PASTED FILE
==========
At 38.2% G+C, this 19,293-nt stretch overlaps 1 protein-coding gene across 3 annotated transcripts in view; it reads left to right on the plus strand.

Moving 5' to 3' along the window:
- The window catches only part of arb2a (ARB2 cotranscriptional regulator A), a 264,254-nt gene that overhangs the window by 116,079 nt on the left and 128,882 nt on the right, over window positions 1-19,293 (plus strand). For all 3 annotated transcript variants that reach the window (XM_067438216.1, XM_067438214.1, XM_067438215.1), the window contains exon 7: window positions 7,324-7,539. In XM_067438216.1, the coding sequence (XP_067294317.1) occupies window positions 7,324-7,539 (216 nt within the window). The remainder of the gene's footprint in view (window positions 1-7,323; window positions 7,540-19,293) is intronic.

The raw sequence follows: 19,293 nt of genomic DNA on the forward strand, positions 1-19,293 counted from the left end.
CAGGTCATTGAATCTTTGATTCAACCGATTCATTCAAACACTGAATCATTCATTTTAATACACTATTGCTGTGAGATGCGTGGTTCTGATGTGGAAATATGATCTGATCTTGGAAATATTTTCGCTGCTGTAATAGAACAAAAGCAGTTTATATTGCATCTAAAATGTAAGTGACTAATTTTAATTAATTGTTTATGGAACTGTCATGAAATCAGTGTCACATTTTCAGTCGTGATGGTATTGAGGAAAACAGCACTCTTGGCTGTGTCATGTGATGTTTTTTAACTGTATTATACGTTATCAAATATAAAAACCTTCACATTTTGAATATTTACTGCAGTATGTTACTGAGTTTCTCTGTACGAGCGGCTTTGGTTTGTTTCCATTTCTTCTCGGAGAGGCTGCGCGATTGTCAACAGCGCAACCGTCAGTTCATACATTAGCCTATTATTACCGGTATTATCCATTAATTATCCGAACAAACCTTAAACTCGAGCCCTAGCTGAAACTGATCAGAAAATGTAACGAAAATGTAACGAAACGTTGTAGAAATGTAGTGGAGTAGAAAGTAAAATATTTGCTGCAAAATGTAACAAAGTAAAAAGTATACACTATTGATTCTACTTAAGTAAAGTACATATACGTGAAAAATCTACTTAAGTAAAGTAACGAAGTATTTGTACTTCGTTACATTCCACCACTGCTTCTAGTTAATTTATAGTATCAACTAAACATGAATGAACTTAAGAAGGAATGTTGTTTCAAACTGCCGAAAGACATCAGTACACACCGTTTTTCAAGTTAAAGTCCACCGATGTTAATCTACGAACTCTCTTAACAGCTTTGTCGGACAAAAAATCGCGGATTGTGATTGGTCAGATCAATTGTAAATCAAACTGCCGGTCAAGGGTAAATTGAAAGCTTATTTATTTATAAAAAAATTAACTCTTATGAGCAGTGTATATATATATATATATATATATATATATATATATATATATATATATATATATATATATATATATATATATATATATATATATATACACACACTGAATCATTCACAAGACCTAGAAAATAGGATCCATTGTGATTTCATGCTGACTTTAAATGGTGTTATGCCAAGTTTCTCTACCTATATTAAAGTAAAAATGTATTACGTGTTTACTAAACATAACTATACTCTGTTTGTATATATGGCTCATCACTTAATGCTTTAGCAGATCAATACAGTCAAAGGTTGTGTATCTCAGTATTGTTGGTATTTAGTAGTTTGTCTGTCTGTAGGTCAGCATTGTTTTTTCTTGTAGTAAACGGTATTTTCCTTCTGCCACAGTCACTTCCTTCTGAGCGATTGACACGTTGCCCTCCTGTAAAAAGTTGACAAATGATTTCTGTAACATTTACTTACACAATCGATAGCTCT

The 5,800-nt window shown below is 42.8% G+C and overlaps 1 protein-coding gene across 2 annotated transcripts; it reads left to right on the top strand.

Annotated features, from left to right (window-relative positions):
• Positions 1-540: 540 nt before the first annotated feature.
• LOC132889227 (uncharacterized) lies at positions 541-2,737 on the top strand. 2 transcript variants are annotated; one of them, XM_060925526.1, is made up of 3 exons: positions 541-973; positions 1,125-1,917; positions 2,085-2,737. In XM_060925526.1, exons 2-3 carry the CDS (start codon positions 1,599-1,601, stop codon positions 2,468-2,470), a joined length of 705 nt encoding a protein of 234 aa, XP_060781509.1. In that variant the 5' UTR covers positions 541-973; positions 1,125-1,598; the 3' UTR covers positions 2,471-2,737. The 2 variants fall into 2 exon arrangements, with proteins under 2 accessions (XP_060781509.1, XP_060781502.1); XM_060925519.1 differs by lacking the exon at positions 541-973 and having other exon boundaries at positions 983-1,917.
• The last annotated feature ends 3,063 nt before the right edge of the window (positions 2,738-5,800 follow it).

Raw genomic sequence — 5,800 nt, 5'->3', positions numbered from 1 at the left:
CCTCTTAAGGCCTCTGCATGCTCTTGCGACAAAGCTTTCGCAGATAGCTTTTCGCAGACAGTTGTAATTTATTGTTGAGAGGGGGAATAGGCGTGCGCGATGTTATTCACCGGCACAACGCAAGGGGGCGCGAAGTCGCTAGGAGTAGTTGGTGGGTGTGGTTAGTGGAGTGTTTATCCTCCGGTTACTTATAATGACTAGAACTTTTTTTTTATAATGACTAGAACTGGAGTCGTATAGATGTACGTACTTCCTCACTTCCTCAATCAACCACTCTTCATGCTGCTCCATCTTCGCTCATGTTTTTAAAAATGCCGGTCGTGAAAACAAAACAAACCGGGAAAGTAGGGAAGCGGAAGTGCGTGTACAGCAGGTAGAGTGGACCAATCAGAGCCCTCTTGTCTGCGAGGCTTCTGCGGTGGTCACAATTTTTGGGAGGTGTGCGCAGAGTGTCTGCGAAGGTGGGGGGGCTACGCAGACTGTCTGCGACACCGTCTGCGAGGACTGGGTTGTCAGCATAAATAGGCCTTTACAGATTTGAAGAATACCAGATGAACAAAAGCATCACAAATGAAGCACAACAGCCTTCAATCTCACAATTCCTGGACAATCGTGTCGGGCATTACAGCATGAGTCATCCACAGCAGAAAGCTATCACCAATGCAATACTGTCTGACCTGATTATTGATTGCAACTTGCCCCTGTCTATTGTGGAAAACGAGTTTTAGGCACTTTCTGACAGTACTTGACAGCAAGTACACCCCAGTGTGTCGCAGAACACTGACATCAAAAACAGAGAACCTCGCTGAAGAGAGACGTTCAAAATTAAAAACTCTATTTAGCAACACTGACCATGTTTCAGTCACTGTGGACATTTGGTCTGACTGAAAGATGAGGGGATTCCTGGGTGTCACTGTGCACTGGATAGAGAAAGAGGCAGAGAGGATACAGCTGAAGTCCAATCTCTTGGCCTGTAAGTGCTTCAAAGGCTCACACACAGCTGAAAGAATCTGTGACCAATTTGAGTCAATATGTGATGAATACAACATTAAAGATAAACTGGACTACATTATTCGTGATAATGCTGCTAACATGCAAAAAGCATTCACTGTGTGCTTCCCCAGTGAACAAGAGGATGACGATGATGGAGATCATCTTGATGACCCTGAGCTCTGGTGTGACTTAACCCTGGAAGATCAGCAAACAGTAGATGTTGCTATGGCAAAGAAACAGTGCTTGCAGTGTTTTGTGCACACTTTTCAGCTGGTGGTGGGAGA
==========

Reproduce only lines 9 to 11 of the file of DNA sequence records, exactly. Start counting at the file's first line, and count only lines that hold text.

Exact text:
• LOC132889227 (uncharacterized) lies at positions 541-2,737 on the top strand. 2 transcript variants are annotated; one of them, XM_060925526.1, is made up of 3 exons: positions 541-973; positions 1,125-1,917; positions 2,085-2,737. In XM_060925526.1, exons 2-3 carry the CDS (start codon positions 1,599-1,601, stop codon positions 2,468-2,470), a joined length of 705 nt encoding a protein of 234 aa, XP_060781509.1. In that variant the 5' UTR covers positions 541-973; positions 1,125-1,598; the 3' UTR covers positions 2,471-2,737. The 2 variants fall into 2 exon arrangements, with proteins under 2 accessions (XP_060781509.1, XP_060781502.1); XM_060925519.1 differs by lacking the exon at positions 541-973 and having other exon boundaries at positions 983-1,917.
• The last annotated feature ends 3,063 nt before the right edge of the window (positions 2,738-5,800 follow it).

Raw genomic sequence — 5,800 nt, 5'->3', positions numbered from 1 at the left: